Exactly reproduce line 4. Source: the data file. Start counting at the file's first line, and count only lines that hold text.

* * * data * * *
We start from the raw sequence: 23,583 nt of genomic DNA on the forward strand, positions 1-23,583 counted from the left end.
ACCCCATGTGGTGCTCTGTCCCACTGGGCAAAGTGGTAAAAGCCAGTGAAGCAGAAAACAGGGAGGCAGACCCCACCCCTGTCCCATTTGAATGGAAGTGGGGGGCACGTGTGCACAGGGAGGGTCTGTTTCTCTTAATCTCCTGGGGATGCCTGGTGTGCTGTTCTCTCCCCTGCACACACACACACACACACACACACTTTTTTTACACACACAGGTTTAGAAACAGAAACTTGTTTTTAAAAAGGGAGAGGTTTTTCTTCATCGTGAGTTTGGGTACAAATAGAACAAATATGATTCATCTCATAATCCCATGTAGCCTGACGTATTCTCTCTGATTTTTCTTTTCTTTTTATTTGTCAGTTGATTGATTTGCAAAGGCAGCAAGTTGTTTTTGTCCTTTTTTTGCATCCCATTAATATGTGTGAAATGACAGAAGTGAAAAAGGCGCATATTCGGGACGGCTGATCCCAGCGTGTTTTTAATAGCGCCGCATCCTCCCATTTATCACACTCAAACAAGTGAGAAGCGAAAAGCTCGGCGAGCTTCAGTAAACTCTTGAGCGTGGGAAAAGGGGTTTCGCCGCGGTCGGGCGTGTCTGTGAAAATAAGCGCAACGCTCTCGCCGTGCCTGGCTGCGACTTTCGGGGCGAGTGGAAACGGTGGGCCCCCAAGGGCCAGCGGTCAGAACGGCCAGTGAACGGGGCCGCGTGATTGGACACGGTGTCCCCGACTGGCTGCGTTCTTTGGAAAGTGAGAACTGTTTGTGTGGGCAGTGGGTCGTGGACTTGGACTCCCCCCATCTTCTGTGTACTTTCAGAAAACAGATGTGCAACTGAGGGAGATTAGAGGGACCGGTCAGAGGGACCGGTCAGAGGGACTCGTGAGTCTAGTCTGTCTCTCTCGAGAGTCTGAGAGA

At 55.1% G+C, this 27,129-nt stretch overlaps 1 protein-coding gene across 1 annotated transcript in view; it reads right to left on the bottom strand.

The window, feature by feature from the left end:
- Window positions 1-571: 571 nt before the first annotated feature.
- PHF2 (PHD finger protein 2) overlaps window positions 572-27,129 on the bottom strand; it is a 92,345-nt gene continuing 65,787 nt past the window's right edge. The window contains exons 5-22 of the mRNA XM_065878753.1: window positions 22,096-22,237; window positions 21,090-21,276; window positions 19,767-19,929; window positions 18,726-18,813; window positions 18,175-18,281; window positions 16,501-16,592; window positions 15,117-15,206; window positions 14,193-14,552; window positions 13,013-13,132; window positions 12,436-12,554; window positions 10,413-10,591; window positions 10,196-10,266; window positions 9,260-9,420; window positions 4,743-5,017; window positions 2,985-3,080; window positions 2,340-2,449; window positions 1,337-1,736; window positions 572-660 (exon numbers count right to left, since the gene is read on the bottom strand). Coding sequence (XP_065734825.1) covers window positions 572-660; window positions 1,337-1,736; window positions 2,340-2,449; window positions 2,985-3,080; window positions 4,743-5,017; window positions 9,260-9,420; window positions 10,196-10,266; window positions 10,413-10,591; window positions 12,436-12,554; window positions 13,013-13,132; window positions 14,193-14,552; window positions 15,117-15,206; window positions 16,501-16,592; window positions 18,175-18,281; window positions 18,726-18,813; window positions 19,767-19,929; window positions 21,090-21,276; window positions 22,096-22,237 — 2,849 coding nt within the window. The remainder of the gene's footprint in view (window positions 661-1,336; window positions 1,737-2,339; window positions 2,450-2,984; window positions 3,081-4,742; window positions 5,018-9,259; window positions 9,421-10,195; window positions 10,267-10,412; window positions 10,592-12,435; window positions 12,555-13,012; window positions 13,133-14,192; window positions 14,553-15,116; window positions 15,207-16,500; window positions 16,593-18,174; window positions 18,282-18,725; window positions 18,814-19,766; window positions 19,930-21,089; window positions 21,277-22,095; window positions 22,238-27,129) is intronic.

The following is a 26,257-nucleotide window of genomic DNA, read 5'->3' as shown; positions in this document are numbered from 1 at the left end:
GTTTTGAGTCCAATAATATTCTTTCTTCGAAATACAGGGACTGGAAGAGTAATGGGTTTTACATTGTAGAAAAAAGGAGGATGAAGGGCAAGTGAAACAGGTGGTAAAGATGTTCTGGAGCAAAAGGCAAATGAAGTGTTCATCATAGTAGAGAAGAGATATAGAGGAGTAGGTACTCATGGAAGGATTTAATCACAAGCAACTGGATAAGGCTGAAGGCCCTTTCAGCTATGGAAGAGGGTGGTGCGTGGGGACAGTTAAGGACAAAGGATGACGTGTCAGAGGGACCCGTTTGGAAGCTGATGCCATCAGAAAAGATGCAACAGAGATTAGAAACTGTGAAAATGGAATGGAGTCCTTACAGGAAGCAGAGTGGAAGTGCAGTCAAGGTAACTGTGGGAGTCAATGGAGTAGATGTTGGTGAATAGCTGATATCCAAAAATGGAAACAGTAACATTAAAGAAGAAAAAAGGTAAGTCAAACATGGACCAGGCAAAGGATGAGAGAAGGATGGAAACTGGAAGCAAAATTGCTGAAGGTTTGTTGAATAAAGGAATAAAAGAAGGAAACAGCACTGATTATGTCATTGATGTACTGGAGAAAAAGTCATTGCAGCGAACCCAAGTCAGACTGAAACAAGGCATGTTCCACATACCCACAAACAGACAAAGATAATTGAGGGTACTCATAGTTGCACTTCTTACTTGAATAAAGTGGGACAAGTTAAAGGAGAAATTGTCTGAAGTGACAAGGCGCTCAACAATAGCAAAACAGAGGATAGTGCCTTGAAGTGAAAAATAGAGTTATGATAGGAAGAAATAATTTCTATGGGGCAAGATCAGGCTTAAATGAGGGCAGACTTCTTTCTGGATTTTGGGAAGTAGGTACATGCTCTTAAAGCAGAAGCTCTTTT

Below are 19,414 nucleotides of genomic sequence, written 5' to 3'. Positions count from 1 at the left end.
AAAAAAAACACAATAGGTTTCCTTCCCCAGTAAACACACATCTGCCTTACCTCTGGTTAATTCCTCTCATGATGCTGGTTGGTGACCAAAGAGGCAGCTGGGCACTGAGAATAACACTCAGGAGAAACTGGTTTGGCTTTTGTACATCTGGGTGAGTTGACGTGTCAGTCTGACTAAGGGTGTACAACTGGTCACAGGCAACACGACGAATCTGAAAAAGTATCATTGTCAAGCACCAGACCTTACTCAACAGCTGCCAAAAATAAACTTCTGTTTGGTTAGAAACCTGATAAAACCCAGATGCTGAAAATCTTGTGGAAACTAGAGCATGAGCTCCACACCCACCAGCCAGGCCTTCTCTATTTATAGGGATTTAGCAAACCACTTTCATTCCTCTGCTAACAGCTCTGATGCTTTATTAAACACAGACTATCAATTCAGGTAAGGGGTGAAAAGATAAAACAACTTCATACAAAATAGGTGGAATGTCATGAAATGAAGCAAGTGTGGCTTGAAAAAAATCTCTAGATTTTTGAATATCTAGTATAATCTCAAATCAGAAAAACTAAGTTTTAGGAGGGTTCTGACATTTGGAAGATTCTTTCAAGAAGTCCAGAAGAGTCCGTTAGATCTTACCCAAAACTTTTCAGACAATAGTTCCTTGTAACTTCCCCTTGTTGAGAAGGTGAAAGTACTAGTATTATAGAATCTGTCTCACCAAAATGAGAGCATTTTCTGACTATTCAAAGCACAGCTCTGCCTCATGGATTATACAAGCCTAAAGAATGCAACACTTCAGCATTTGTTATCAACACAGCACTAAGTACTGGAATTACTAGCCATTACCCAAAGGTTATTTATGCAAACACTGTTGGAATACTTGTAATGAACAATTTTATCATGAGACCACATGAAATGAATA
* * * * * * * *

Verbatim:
The window, feature by feature from the left end: